The above and other objects, features and advantages of the present invention will become more readily apparent from the following examples and description, reference being made to the accompanying drawings in which:

FIG. 1 is a graph of the frictional wear of a piston ring according to the present invention plotted against the piston speed;

FIG. 2 is a graph of the cutting force (plotted along the ordinate) vs. the machining speed for a lathe cutting tool, contrasting a material in accordance with the present invention with a conventional cutting material;

FIG. 3 is a plan view of a cutting tool diagrammatically illustrating the thermal gradient therein; and

FIG. 4 is an elevational view of this cutting tool.

EXAMPLE I Bearing An annular bearing disk having an outside diameter of 3.5 am, an inside diameter of 2 cm., and a thickness of 1 cm., is produced by dissolving 5% of the most suitable oxide, V in copper to form a solid solution. A similar control disk is provided from pure copper (without any detectable oxide content) and the frictional characteristics of the disks are tested by holding them against a heat-treated steel plate with an axial force of 8 kg. and rotating them at 1000 rpm. After 5 minutes, the copper control disk showed a melted or fusion zone of 3 mm. adjacent its inner periphery and was found to have a temperature of 110 C., measured at a point remote from the contacting faces. The copper/vanadium-oxide disk of the present invention, however, after rotation for 5 minutes at the same rate, was found to have a temperature of 40 C. at the corresponding point and to have experienced no measurable wear.

EXAMPLE II A piston ring for a motor-vehicle internal-combustion engine was made from a solid solution of a mixture of the following oxides in copper: 20% by weight osmium tetroxide, 20% by weight Sb O 40% by weight V 0 and 20% by weight of W0 A series of tests was carried out with piston rings containing 1% by weight of the mixture and S7% by weight of the mixture respectively. Three samples, two at each of the mixture concentrations indicated and one of copper containing no additives were used. The tests were carried out at a subatmospheric pressure of 10 mm. of mercury to minimize the effects of interfacial oxidation and in situ formation of an oxide film. With the sample containing 1% of the mixture, the friction coeflicient was reduced by half whereas, with the 5-7% mixture the friction coefiicient was reduced to one fifth of its original value.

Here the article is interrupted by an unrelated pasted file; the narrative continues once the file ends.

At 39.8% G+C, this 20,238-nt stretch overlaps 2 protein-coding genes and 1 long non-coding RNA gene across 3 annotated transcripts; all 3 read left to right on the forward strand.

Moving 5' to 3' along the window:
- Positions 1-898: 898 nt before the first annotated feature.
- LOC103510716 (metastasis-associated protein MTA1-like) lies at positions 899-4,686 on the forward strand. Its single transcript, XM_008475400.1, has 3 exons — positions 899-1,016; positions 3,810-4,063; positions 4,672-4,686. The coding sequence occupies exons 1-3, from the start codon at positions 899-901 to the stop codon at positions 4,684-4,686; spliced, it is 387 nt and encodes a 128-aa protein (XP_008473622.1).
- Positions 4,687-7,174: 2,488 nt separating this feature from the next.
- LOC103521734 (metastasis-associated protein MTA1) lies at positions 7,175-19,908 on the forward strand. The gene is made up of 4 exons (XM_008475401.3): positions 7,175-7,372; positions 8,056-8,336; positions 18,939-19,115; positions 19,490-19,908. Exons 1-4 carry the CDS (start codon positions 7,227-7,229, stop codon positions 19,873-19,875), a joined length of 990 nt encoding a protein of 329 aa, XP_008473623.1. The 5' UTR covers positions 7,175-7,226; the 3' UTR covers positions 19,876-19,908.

For piston rings prepared as above, the following base materials have been tested and found to be suitable: silver, nickel, copper, lead, tin, cadmium, aluminum, indium, iron, chromium, iron carbide, carbon and tungsten carbide. As additives, the following oxides were used alone and in mixtures with the total oxide content ranging from l20%, with each of the oxides present in an amount of at least about 1%: 050 Sb O TeO M00 6e0 PbO, W03, Y2O3, C1120, F3203, V205, Tlog, IVIHO, V02, COO, NiO, and Mn O In each case a marked decrease in the coefiicient of friction, when compared with the base material alone, was observed. When two or more oxides including particularly vanadium oxide, were used, the decrease in coefficient of friction was found to be greater than the sum of the effects of the oxides individually.